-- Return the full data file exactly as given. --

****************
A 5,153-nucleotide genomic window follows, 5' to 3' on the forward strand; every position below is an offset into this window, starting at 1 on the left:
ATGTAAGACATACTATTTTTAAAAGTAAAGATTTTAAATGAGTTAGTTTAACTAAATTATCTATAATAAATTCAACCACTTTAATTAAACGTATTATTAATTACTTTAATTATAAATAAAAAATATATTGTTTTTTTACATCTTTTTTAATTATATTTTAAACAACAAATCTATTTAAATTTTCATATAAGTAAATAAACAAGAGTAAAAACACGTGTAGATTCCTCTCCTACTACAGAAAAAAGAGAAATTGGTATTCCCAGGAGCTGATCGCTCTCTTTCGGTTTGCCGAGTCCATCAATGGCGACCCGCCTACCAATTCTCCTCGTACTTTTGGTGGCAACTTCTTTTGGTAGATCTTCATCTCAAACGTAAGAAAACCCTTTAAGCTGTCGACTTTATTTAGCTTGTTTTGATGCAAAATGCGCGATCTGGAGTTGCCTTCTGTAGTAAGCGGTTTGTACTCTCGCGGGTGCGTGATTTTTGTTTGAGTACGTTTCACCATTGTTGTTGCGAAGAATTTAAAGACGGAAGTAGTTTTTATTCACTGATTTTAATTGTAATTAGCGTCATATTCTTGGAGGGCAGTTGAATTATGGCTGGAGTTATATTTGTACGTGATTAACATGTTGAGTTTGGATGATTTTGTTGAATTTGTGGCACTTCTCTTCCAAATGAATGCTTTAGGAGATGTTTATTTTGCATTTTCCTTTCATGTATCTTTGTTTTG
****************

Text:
A 5,153-nucleotide genomic window follows, 5' to 3' on the forward strand; every position below is an offset into this window, starting at 1 on the left:
ATGTAAGACATACTATTTTTAAAAGTAAAGATTTTAAATGAGTTAGTTTAACTAAATTATCTATAATAAATTCAACCACTTTAATTAAACGTATTATTAATTACTTTAATTATAAATAAAAAATATATTGTTTTTTTACATCTTTTTTAATTATATTTTAAACAACAAATCTATTTAAATTTTCATATAAGTAAATAAACAAGAGTAAAAACACGTGTAGATTCCTCTCCTACTACAGAAAAAAGAGAAATTGGTATTCCCAGGAGCTGATCGCTCTCTTTCGGTTTGCCGAGTCCATCAATGGCGACCCGCCTACCAATTCTCCTCGTACTTTTGGTGGCAACTTCTTTTGGTAGATCTTCATCTCAAACGTAAGAAAACCCTTTAAGCTGTCGACTTTATTTAGCTTGTTTTGATGCAAAATGCGCGATCTGGAGTTGCCTTCTGTAGTAAGCGGTTTGTACTCTCGCGGGTGCGTGATTTTTGTTTGAGTACGTTTCACCATTGTTGTTGCGAAGAATTTAAAGACGGAAGTAGTTTTTATTCACTGATTTTAATTGTAATTAGCGTCATATTCTTGGAGGGCAGTTGAATTATGGCTGGAGTTATATTTGTACGTGATTAACATGTTGAGTTTGGATGATTTTGTTGAATTTGTGGCACTTCTCTTCCAAATGAATGCTTTAGGAGATGTTTATTTTGCATTTTCCTTTCATGTATCTTTGTTTTG